Junyao incense burners of this shape and with moulded designs are generally attributed to the Yuan dynasty due to their similarities with a much larger incense burner dated in accordance to 1309, excavated at Huhehot in Inner Mongolia, and illustrated in Sekai toji zenshu/ Ceramic Art of the World, vol. 13, Tokyo, 1981, col. pl. 103.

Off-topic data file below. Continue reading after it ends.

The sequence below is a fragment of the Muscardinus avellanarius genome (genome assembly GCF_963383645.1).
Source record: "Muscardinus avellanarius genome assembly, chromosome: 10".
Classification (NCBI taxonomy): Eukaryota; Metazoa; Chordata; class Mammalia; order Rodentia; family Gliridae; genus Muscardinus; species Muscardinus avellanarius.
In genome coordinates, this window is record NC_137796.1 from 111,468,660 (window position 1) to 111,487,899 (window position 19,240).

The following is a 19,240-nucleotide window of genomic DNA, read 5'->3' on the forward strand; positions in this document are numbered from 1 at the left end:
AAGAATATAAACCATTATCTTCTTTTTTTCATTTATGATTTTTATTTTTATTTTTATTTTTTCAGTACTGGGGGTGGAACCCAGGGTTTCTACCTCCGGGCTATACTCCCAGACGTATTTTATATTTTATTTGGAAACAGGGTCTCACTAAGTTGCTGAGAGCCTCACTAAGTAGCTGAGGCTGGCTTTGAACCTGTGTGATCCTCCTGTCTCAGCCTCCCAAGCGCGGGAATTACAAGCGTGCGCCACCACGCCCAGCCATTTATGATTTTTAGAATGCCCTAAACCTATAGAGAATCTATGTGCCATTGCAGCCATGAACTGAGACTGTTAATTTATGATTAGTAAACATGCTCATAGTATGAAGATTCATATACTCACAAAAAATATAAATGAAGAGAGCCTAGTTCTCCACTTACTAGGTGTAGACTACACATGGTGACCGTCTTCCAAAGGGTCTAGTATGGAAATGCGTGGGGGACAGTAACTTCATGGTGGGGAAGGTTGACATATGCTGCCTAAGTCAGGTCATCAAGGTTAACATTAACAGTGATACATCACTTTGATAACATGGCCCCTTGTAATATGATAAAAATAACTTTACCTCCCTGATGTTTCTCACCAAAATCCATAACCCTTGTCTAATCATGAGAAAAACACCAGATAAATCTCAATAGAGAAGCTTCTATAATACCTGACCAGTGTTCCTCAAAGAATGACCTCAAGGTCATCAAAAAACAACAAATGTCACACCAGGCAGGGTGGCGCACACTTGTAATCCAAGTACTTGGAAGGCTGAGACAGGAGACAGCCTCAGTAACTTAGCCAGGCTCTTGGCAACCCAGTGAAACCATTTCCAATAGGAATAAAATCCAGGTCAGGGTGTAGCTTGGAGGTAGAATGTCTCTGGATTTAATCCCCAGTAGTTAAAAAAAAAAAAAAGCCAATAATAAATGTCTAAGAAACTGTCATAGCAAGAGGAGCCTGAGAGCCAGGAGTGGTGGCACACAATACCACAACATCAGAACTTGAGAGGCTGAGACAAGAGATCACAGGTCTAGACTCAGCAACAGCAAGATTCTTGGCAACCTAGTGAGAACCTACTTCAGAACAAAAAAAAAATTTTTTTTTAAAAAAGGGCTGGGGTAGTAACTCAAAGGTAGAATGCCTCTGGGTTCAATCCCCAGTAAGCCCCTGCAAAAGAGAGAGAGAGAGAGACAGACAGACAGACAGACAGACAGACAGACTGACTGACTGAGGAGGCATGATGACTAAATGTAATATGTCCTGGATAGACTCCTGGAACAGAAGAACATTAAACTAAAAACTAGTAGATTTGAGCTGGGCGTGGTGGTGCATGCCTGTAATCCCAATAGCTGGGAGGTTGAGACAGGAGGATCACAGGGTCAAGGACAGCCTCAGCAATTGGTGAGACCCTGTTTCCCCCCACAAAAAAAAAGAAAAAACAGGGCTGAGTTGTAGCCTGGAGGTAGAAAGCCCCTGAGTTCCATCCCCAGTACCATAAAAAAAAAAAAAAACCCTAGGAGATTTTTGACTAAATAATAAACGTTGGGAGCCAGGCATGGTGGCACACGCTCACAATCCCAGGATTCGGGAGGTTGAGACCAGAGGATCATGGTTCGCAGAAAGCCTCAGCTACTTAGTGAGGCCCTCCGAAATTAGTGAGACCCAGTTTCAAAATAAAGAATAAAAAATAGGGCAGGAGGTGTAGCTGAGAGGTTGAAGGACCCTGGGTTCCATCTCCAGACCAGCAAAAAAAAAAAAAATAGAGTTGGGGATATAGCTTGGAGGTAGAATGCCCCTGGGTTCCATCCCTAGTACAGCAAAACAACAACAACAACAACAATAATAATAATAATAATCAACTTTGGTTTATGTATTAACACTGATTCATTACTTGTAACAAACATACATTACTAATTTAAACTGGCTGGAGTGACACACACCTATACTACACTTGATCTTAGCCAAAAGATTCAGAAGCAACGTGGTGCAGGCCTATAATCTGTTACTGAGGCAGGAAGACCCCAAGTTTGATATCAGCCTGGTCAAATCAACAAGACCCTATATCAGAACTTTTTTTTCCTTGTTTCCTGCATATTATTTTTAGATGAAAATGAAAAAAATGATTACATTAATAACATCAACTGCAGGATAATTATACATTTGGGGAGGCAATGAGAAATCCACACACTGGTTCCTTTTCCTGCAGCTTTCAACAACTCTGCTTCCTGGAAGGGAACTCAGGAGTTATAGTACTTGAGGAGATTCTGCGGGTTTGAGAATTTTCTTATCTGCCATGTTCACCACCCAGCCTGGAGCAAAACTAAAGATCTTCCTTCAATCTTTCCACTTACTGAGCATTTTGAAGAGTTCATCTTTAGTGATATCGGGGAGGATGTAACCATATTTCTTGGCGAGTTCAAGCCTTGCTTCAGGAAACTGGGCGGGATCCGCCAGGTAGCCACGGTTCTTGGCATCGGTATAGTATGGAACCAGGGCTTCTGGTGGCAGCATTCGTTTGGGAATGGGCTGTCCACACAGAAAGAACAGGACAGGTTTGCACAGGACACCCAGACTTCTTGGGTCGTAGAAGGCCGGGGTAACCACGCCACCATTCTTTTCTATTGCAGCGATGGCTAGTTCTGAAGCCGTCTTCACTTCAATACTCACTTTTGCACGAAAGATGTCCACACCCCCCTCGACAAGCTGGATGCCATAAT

A similar incense burner, but lacking the splashes is illustrated in Porcelain Unearthed from Jininglu Ancient City Site in Inner Mongolia, Beijing, 2004, pl. 89; another from the collections of George Eumorfopoulos and Montague Meyer, was sold at Christie’s London, 14th April 1980, lot 250, and again in these rooms, 29th April 1997, lot 508; two were sold in our London rooms, the first from the collection of Mrs E. Bennett, 24th May 1955, lot 148, and the second from the W.W. Winkworth Collection, 12th September 1972, lot 31; and a slightly smaller example was included in the Min Chiu Society exhibition An Anthology of Chinese Ceramics, Hong Kong Museum of Art, Hong Kong, 1980, cat. no. 36, and sold in these rooms, 29th November 1976, lot 434. See also a larger incense burner of this type in the Shanghai Museum, Shanghai, illustrated in The Complete Works of Chinese Ceramics, Shanghai, 2000, pl. 207; and another illustrated in Splendour of Ancient Chinese Art. Selections from the Collections of T.T. Tsui Galleries of Chinese Art Worldwide, Hong Kong, 1996, pl. 28, and sold at Christie's New York, 22nd April 1999, lot 260.
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